Rites of passage in traditional societies are culturally sanctioned "spiritual emergencies" (Grof and Grof 1989; 1990). Spiritual emergencies can be triggered by physical factors (disease, accident, lack of sleep or food, the birth experience in women). They may be started by psychosocial stress or loss such as a death or divorce. They can be the result of "hitting bottom" due to alcohol or drug addiction. In essence, these are all "peak" and "nadir" type trans-personal and transformational experiences (Grof and Grof 1989; 1990; Maslow 1962). Spiritual emergencies follow a trajectory of death and rebirth, the paradigmatic scenario of a "rite of passage." As Grof and Grof (1990) write, "ego death", that is, being reduced to nothing but one's "essential core," is the precondition for a "spiritual emergence." The nearness to death experience is a prerequisite part of the tranformational experience, and is recognized in nearly all the great mystical traditions of humankind including alchemy, shamanism, and the mystery religions (Metzner 1986). The transitional and sacred symbols of the ritual process help negotiate the major psychological transformations--the deaths and rebirths--life demands. If handled with understanding, these become unique moments of growth and re-structuring of consciousness (also see Grof 1985; Grof and Grof 1980).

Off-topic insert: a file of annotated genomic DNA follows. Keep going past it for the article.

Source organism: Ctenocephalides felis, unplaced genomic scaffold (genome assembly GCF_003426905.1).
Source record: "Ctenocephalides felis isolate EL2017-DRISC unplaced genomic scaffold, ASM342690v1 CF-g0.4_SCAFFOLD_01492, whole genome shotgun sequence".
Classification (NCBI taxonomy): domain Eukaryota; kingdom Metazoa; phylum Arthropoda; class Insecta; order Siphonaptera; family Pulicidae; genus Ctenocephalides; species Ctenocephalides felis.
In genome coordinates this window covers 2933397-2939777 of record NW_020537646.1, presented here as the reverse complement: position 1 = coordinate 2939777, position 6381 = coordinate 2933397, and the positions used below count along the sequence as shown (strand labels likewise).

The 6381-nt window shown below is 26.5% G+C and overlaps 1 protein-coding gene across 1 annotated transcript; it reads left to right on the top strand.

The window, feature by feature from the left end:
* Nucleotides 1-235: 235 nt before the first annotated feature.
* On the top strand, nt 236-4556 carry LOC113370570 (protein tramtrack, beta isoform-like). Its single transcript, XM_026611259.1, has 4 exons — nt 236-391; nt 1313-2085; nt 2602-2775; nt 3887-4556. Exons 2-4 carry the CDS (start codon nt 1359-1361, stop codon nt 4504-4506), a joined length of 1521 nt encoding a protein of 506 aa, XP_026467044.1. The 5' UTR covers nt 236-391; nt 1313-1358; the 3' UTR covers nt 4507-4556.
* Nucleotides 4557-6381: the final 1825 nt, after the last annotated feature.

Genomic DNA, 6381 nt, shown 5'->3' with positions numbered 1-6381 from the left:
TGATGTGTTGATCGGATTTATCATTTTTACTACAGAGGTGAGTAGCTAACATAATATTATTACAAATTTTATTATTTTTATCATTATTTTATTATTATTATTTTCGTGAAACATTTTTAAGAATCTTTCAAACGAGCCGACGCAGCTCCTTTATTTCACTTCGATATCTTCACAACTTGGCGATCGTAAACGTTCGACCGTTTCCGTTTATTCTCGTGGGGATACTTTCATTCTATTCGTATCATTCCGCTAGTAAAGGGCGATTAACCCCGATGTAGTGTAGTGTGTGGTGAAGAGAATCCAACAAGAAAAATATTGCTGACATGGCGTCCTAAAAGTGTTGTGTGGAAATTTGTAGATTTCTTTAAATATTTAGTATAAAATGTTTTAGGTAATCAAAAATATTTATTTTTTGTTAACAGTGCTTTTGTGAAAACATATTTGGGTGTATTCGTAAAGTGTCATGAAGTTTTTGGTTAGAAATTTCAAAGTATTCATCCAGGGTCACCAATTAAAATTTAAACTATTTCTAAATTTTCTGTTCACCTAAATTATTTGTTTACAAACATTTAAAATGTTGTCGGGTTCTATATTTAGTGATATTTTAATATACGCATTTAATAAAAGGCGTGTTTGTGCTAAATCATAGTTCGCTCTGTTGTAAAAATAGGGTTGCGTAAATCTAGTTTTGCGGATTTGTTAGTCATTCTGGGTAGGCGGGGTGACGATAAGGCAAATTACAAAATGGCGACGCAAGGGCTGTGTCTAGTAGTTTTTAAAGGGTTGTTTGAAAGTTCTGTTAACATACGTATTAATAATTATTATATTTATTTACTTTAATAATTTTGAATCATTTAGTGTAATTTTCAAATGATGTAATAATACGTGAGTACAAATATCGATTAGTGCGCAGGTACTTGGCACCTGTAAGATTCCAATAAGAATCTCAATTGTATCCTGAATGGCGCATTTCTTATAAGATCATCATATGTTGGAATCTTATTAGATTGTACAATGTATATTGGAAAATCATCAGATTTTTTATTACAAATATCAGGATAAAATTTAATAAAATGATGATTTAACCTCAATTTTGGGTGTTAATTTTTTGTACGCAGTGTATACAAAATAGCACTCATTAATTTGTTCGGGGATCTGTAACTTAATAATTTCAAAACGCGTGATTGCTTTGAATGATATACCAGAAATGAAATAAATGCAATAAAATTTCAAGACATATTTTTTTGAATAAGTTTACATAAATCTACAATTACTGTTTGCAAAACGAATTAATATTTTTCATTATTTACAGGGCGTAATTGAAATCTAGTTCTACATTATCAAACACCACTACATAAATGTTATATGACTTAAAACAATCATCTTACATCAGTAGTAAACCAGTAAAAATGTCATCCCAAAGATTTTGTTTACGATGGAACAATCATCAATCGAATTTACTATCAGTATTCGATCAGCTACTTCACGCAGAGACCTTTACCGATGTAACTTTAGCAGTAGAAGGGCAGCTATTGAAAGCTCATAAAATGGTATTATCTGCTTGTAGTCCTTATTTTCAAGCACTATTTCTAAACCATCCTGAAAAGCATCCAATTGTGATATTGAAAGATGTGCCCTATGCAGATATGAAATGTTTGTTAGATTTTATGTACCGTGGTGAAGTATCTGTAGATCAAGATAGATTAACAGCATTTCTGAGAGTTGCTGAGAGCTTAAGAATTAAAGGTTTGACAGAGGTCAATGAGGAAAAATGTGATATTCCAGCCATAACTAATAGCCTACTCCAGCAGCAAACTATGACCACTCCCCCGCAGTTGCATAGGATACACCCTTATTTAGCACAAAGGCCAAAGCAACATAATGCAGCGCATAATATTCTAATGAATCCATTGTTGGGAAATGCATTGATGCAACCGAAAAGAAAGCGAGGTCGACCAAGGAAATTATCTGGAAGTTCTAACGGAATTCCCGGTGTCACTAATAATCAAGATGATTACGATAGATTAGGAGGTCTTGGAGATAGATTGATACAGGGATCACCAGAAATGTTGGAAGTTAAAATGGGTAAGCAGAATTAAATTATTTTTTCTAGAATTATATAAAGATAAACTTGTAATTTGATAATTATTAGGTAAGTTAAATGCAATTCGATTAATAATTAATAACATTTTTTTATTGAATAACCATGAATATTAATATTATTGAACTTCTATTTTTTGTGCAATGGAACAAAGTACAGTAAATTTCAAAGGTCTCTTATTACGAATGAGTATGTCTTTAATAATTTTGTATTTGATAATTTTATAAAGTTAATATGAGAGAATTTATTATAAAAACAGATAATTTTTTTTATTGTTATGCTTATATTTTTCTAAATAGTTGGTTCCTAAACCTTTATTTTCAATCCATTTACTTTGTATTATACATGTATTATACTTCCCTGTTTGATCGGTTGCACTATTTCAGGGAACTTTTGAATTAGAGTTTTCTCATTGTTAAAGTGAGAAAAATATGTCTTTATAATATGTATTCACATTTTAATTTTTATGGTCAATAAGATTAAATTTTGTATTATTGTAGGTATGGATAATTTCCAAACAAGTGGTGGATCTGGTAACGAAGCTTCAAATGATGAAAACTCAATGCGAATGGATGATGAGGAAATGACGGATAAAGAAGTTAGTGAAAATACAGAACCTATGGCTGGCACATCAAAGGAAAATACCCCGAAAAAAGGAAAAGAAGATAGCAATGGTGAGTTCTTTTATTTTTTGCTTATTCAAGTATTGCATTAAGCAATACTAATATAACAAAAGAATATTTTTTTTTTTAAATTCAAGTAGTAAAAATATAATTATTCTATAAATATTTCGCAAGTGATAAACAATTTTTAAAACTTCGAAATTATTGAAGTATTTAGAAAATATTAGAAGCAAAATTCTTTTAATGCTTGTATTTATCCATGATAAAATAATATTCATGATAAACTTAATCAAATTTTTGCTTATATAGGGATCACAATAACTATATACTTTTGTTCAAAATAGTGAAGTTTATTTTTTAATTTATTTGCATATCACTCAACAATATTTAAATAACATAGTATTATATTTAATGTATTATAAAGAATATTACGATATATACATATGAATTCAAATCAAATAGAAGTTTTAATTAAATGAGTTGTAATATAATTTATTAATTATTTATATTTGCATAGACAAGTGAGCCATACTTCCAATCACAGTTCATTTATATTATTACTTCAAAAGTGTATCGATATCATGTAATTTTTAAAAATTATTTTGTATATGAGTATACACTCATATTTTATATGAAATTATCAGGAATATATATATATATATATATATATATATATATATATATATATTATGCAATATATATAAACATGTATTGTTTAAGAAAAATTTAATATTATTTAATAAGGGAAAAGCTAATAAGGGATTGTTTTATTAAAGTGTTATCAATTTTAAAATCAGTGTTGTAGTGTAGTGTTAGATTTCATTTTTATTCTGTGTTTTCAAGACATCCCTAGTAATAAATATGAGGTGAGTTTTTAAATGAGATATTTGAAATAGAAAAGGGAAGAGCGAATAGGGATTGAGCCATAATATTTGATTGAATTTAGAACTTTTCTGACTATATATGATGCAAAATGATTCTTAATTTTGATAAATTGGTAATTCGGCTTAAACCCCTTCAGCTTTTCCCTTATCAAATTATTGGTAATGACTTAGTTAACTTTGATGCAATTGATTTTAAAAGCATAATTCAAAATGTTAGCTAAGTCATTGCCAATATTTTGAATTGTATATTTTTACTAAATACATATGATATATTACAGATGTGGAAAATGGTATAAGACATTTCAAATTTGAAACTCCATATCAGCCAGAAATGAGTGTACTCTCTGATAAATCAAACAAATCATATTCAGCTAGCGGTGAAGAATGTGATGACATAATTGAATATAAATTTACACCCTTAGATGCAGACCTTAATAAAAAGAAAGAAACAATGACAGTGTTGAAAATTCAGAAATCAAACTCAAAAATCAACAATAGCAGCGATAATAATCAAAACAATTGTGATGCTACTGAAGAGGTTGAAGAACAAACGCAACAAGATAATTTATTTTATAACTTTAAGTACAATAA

Borderline patients, as has been discussed, have a propensity to anorexia, addictions, and suicidality; i.e., to a cycle of self-destructive behaviors. Further, these are "framed" as psychiatric disorders and therefore stripped of spiritual purpose. It is highly prevalent in contemporary society. However, in traditional cultures where "hysterical psychosis" or borderline states are treated in the context of the sacred, they are typically acute and transitory. It may well be that social stigma and rejection consequent upon labeling is one of the causal factors, as is our lack of viewing these experiences from the context of the sacred. In other words, CBSs are successfully treated in traditional communities whereas the Western individual is more dependent on his or her own resources in order to successfully complete a spontaneous endogenous rites of passage. Thus the lack of sacred community rites of passage that aid individuals in critical and transitional life phases is an important implicating factor in BPD.